Watching the World
◆ The United States Supreme Court has handed down a decision allowing abortions during the first three months of pregnancy. The vote, 7 to 2, invalidated strict antiabortion laws in 31 states. And a second decision handed down by the court will make necessary the revision of more liberal laws in 15 other states. The states may legislate on abortions from the third to the ninth month of pregnancy. It is said that the ruling may increase abortions to a million or more annually in this country.
Redundant British Churches
◆ The list of churches in Britain considered redundant and offered for sale or to charity grows daily. The reasons for this are rapidly declining church attendance and an acute shortage of clergymen. It has been reported that the former St. John’s church in Edinburgh is now a gambling casino. A Methodist church near Liverpool has been turned into a licensed men’s club. A Fundamentalist church in Cambridge has become a dance center for swinging teen-agers. The Episcopal church where famous author Sir Walter Scott attended now serves as a showroom for toilets and other sanitary fixtures. One large church building in Manchester is currently used as a showroom for foreign cars. Others have been renovated into homes. And one is an electricity substation. Since 1969, the Church of England has declared 154 churches redundant; another 150 are considered candidates for this category. One church official declared that there is a potential of about 3,000.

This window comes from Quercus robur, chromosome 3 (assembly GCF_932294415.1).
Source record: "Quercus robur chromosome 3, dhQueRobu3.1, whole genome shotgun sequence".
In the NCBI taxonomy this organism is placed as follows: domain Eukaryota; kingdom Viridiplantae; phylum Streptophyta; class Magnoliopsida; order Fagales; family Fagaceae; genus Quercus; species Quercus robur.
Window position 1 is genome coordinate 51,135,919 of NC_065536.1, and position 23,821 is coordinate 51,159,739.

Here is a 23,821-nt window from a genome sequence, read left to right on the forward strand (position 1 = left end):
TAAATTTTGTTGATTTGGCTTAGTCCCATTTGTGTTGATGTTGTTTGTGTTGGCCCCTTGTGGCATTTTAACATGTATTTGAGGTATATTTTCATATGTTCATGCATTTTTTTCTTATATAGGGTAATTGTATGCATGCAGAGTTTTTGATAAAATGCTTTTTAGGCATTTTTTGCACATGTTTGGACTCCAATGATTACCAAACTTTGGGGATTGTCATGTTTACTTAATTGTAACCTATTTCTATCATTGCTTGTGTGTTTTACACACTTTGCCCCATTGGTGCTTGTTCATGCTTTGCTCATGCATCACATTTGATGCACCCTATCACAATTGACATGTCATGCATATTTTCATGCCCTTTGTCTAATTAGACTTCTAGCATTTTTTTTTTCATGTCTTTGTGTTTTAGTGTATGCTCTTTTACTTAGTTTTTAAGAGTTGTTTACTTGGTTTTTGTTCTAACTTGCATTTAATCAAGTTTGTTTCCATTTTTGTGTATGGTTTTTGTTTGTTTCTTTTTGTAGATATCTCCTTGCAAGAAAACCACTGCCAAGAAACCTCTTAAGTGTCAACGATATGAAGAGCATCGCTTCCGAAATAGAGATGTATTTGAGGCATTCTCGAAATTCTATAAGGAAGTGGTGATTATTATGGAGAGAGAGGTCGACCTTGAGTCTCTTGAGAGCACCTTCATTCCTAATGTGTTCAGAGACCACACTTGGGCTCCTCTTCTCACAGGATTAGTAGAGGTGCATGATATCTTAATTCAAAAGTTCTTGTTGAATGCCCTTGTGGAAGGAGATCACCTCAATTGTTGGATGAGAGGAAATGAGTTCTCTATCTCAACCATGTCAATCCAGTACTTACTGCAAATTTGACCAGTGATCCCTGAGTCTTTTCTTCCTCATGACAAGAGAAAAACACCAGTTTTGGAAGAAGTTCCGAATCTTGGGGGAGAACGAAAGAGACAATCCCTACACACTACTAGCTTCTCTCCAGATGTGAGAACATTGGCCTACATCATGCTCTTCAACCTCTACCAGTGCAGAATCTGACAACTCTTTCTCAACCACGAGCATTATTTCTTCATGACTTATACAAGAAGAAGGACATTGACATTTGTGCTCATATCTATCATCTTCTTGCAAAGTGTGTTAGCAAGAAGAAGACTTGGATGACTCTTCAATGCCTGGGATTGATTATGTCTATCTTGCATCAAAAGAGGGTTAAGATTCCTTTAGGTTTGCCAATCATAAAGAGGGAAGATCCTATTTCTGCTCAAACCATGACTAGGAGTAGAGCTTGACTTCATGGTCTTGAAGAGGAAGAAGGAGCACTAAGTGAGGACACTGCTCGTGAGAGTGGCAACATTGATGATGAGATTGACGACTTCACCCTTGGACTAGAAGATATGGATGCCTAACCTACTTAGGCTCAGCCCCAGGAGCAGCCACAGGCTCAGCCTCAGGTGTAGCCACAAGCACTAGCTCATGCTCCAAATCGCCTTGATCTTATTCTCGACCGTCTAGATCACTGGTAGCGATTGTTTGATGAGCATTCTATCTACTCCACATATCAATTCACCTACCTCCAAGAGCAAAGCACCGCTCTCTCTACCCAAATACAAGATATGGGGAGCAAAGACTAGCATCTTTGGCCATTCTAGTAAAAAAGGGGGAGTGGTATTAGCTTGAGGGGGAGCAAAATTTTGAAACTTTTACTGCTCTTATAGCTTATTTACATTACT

Clergyman Says ‘Legalize Prostitution’!
◆ Clergyman William T. Warren of St. Matthew’s Episcopal Church in Fairbanks, Alaska, told the Chamber of Commerce board of directors: “I think you should give serious thought to a licensed red-light district.” He said: “I’m not advocating prostitution but it will be handled miserably unless planning is done. . . . Legalizing prostitution is the best means of controlling it.”
Church Decline in France
◆ Though more than 90 percent of France’s population are baptized Roman Catholics, only 25 percent ever attend church. And a recent survey of those who called themselves Catholics revealed that only 75 percent claimed to believe in God. A priest at the church’s headquarters in Paris bemoaned, ‘One thing is obvious, religion is losing ground.’